Why Checking Your Smart Phone Can Become Compulsive

Constantly hitting refresh on your phone to check up on friends and email? If your phone is glued to your palm it's time for an intervention. Here's help.

By Robin Westen from ThirdAge.com

Woman Checking Cell Phone© Jupiterimages/Goodshoot/Thinkstock The tiny jolt of positive reinforcement we get receiving new messages perpetuates the act of checking-in on our phones.
Are you always checking your phone while you’re waiting in line at the supermarket, or stopped at a traffic light? Do you dig around for it in your purse and place it on the restaurant table as soon as you’re seated? Well, you may be addicted to your phone. According to a new study smart phone users can develop what they call “checking habits,” and like most habits it’s not so easy to break.

The research, published in the Journal of Personal and Ubiquitous Computing, reported that habitual checking for messages lasts less than 30 seconds and is usually done at intervals of ten minutes. Most folks with this habit end up compulsively checking their device an average of 34 times a day, and often don’t even realize they’re doing it.

What’s the draw? Neuroscientists say each time we get an email or text message our brains receive a tiny jolt of positive reinforcement. It feels so good we want to do it again – and again. Once our brains get used to this feedback, checking the phone becomes automatic, like snacking during the movies.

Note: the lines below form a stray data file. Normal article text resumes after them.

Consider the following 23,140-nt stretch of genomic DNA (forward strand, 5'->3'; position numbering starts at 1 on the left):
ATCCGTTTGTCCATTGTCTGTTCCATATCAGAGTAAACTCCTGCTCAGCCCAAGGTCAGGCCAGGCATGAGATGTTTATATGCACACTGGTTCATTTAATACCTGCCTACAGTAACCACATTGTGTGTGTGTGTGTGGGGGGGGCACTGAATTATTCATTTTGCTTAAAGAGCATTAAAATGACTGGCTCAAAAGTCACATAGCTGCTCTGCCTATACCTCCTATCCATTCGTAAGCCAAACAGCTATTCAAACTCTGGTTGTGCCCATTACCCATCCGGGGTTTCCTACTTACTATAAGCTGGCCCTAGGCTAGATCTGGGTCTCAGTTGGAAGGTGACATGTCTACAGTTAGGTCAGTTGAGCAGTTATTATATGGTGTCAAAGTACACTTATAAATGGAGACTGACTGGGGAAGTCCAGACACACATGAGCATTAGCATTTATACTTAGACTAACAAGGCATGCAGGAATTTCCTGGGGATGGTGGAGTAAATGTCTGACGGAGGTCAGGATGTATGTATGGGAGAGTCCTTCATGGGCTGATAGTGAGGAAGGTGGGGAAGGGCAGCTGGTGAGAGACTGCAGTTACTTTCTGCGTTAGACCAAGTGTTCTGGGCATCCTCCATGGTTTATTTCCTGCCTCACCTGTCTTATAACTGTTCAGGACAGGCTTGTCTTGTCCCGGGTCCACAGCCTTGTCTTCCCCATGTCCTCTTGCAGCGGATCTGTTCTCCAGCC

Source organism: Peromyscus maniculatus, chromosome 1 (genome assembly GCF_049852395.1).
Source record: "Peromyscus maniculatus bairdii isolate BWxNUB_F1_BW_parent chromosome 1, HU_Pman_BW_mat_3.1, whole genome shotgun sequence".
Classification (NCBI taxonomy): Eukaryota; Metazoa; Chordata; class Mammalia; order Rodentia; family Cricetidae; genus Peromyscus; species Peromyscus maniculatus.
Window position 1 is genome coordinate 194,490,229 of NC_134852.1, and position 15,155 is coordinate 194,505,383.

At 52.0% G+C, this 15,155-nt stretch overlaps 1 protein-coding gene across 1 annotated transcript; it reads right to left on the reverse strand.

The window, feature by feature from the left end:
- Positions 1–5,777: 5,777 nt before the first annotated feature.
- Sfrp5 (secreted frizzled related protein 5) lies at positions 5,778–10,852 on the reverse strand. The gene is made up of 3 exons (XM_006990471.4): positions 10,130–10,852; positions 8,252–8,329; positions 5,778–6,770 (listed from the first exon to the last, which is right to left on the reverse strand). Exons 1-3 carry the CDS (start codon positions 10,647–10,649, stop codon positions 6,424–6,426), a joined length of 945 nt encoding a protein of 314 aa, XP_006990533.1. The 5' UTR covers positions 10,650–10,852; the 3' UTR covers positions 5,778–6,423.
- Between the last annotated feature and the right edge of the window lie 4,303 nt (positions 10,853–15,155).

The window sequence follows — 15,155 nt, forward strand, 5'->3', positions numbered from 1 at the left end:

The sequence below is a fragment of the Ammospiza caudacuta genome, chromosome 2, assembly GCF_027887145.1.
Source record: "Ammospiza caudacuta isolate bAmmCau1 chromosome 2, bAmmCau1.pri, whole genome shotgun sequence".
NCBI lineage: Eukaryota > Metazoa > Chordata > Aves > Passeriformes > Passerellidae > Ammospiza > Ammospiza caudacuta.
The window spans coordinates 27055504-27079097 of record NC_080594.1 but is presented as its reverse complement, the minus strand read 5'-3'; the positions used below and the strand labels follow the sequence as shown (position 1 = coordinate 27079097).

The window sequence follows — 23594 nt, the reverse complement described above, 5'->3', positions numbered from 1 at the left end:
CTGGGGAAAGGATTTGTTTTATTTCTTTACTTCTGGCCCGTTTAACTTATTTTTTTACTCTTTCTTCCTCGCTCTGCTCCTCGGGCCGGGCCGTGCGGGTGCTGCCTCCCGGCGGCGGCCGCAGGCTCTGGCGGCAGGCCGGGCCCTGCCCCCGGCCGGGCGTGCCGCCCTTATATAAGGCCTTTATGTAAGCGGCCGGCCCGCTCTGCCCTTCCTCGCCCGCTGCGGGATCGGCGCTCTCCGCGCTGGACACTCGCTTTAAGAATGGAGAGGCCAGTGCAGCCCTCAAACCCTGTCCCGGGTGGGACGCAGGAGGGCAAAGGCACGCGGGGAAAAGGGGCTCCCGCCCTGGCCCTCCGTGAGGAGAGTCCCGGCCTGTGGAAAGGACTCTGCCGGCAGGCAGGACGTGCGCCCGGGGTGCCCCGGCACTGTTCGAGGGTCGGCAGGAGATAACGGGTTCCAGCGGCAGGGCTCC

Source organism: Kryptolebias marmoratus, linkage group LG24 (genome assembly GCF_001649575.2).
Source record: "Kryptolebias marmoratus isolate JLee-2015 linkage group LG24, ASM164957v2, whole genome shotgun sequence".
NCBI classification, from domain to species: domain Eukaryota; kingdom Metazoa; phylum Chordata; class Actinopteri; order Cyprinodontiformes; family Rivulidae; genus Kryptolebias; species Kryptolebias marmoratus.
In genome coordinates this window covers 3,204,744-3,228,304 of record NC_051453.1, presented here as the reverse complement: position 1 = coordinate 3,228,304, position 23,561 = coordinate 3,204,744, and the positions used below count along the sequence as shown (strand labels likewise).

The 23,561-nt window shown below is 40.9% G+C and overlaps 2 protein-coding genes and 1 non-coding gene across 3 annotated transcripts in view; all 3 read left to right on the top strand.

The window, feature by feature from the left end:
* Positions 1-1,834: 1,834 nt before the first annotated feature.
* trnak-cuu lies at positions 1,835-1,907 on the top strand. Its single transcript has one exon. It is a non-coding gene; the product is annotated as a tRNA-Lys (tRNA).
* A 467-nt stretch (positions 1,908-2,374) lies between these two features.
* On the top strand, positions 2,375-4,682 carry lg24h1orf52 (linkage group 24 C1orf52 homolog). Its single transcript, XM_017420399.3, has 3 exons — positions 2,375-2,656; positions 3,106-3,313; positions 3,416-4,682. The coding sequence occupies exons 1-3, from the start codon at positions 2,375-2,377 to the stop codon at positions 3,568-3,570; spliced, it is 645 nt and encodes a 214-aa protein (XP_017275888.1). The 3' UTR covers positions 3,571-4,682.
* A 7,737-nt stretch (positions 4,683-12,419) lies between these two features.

But as is the case with many habits, there are drawbacks. When we habitually check our phones we’re avoiding interacting with people or getting our chores done. And if we’re not paying full attention while we’re in our car there can be serious or even fatal consequences.

How to Break the Habit

- Before checking, ask yourself whether it’s absolutely necessary. This way it becomes a conscious, not reflexive, decision.

- Remind yourself that it’s rude and annoying if you’re around other people.

- Create times during the day when you forbid yourself to check. If it makes you too uneasy, begin with ten minutes at a time and then extend by five minute intervals.

- Make certain places phone-free, such as your bedroom, the bathroom, in restaurants, or the doctor’s waiting room.

More from ThirdAge.com
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Addiction and How It Affects a Family
Celebs Who Have Battled Addiction

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